pycudafft 0.2

FFT library for PyCuda
pycudafft is an FFT library for PyCuda, written in Python.

Developer comments

At the moment of writing this, PyCuda experienced problems with CUFFT caused by nVidia's architectural decisions. As a result, this piece of software was written. It contains implementation of batched FFT, ported from Apple's OpenCL implementation. OpenCL's ideology of constructing kernel code on the fly maps perfectly on PyCuda, and variety of Python's templating engines makes code generation simpler. I used mako templating engine, simply because of the personal preference. The code can be easily changed to use any other engine.

In addition, project repository contains wrapper, which adds batch support for CUFFT and its mapping to PyCuda. They were added for testing purposes and will not be actively supported.

Quick Start

The usage is quite simple. First, import pycudafft and numpy:

 >>> import pycuda.autoinit
 >>> import pycuda.gpuarray as gpuarray
 >>> from pycudafft import FFTPlan
 >>> import numpy


Then the plan must be created. The creation is not very fast, mainly because of the compilation speed. But, fortunately, PyCuda caches compiled sources, so if you use the same plan for each run of your program, it will be created pretty fast.

 >>> plan = FFTPlan(16, 16)

Now, let's prepare simple test array and try to execute plan over it:

 >>> data = numpy.ones((16, 16), dtype=numpy.complex64)
 >>> gpu_data = gpuarray.to_gpu(data)
 >>> plan.execute(gpu_data)
 >>> result = gpu_data.get()
 >>> print result # doctest: +ELLIPSIS
 [[ 256.+0.j 0.+0.j 0.+0.j 0.+0.j 0.+0.j 0.+0.j 0.+0.j
 0.+0.j 0.+0.j 0.+0.j 0.+0.j 0.+0.j 0.+0.j 0.+0.j
 0.+0.j 0.+0.j]
 ...
 [ 0.+0.j 0.+0.j 0.+0.j 0.+0.j 0.+0.j 0.+0.j 0.+0.j
 0.+0.j 0.+0.j 0.+0.j 0.+0.j 0.+0.j 0.+0.j 0.+0.j
 0.+0.j 0.+0.j]]


As expected, we got array with the first non-zero element, equal to array size. Let's now perform the inverse transform.

 >>> plan.execute(gpu_data, inverse=True)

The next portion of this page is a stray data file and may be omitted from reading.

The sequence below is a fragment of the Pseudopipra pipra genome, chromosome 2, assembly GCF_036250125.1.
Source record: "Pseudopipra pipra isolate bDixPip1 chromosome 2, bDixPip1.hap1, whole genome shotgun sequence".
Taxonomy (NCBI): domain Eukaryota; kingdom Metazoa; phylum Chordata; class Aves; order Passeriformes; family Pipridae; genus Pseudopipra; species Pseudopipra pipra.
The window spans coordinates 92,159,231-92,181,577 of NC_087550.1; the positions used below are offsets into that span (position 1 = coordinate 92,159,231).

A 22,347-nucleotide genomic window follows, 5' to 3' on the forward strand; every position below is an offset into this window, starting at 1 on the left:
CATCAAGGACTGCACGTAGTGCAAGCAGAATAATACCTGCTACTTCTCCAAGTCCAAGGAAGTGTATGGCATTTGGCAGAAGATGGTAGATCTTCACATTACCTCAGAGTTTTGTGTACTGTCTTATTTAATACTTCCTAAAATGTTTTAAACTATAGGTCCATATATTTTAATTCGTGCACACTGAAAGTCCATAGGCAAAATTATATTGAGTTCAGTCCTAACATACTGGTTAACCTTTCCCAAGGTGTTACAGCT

>>> result = gpu_data.get()


Since data is non-integer, we cannot simply compare it. We will just calculate error instead.

 >>> error = numpy.sum(numpy.abs(data) - numpy.abs(result)) / 256
 >>> error < 1e-6
 True


That's good enough for single precision numbers.

Reference

FFTPlan

Class, containing precalculated FFT plan.

Arguments: FFTPlan(x, y=None, z=None, split=False, dtype=numpy.complex64)

x, y, z:

 Problem size. If z and/or y are not defined, 2D or 1D plan will be created.

 Warning: 2D and 3D plans with y == 1 or z == 1 are not supported at the moment.
split:
 If True, the plan will support separate data arrays with real and imaginary parts instead of interleaved arrays.
dtype:
 Data type to use. At the moment only complex64 (single precision) is supported.

FFTPlan.execute()

Execute plan for interleaved data arrays.

Arguments: execute(data_in, data_out=None, inverse=False, batch=1)

data_in:
 Input array.
data_out:
 Output array. If not defined, the execution will be performed in-place and the results will be stored in data_in.
inverse:
 If True, inverse transform will be performed.
batch:
 Number of data sets to process. They should be located successively in data_in.

FFTPlan.executeSplit()

Execute plan for split data arrays.

Arguments: executeSplit(data_in_re, data_in_im, data_out_re=None, data_out_im=None, inverse=False, batch=1)

data_in_re, data_in_im:
 Input arrays with real and imaginary data parts correspondingly.
data_out_re, data_out_im:
 Output arrays. If not defined, the execution will be performed in-place and the results will be stored in data_in_re and data_in_im.
inverse:
 If True, inverse transform will be performed.
batch:
 Number of data sets to process. They should be located successively in data_in.

last updated on:
February 19th, 2010, 17:57 GMT
price:
FREE!
developed by:
Bogdan Opanchuk
homepage:
github.com
license type:
MIT/X Consortium License 
category:
ROOT \ Science and Engineering \ Mathematics

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